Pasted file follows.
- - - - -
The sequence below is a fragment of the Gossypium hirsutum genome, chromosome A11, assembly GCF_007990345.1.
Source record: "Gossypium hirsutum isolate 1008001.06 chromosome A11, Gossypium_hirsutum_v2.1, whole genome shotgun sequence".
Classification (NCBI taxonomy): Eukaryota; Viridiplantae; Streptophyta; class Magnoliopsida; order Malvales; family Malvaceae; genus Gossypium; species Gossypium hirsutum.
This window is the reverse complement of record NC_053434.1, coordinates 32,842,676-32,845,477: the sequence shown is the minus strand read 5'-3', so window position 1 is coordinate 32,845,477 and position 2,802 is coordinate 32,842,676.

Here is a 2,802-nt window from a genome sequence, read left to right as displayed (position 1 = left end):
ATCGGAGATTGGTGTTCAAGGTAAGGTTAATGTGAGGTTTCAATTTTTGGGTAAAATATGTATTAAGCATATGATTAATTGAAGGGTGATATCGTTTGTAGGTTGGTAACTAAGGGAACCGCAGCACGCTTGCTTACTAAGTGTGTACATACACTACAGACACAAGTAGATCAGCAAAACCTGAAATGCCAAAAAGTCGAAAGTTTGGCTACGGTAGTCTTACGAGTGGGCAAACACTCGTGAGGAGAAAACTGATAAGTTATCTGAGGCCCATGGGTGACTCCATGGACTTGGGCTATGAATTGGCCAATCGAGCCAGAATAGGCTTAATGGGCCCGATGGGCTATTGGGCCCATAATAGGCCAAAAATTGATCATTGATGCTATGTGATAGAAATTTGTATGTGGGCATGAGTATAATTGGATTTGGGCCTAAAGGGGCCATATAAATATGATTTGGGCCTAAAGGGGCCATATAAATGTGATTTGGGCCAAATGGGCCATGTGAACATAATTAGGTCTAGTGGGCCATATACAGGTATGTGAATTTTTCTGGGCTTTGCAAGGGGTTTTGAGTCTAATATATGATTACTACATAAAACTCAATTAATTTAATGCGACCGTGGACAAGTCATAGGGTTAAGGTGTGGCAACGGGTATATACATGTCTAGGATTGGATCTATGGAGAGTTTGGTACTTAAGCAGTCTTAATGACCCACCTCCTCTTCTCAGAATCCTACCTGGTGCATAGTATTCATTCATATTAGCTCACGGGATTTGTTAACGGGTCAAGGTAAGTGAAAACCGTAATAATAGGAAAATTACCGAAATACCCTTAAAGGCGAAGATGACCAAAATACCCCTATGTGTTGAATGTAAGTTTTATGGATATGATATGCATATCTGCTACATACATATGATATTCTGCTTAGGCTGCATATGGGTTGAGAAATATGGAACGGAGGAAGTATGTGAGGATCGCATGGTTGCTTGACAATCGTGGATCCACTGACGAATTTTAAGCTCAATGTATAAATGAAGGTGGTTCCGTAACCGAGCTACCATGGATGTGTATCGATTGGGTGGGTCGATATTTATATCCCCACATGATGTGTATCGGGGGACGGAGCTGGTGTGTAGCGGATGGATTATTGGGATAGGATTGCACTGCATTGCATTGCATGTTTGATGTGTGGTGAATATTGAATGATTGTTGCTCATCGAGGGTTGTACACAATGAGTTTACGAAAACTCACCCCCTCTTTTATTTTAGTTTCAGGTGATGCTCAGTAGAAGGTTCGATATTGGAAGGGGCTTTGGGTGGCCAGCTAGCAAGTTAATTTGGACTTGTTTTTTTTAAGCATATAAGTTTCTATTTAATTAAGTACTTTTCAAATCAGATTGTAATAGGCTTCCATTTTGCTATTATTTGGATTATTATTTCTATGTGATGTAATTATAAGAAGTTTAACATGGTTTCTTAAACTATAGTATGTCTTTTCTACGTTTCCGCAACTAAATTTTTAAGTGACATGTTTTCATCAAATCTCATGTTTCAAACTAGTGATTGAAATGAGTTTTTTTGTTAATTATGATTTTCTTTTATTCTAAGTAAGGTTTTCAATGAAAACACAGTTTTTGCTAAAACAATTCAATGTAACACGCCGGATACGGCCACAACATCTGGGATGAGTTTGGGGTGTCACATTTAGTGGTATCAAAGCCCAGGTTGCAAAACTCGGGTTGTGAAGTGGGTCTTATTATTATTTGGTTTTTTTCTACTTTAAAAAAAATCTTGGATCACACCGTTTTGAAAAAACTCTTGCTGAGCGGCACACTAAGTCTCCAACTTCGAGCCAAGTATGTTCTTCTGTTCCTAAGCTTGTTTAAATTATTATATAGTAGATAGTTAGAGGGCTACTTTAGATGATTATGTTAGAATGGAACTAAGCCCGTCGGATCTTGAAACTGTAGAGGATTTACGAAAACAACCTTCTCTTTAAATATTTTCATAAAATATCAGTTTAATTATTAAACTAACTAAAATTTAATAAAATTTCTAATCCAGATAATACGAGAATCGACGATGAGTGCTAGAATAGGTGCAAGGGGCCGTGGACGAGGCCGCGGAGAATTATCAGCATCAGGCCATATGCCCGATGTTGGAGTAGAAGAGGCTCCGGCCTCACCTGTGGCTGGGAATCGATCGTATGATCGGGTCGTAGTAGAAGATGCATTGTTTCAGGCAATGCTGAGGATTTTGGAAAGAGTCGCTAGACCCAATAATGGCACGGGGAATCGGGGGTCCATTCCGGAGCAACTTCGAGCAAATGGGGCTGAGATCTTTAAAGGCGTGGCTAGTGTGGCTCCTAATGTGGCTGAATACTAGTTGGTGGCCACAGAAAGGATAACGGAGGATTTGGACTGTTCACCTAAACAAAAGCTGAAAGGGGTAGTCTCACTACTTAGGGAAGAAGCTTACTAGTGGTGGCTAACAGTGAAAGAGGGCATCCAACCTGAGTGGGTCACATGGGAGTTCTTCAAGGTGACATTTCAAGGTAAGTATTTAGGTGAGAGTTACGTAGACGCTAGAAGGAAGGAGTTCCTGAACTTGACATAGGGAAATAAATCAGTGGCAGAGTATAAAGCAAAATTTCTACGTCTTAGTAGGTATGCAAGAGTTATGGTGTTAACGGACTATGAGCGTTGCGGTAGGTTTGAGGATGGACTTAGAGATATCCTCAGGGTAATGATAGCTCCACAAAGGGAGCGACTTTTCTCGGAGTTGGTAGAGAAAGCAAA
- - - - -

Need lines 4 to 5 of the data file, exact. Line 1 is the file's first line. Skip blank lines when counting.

This window is the reverse complement of record NC_053434.1, coordinates 32,842,676-32,845,477: the sequence shown is the minus strand read 5'-3', so window position 1 is coordinate 32,845,477 and position 2,802 is coordinate 32,842,676.

Here is a 2,802-nt window from a genome sequence, read left to right as displayed (position 1 = left end):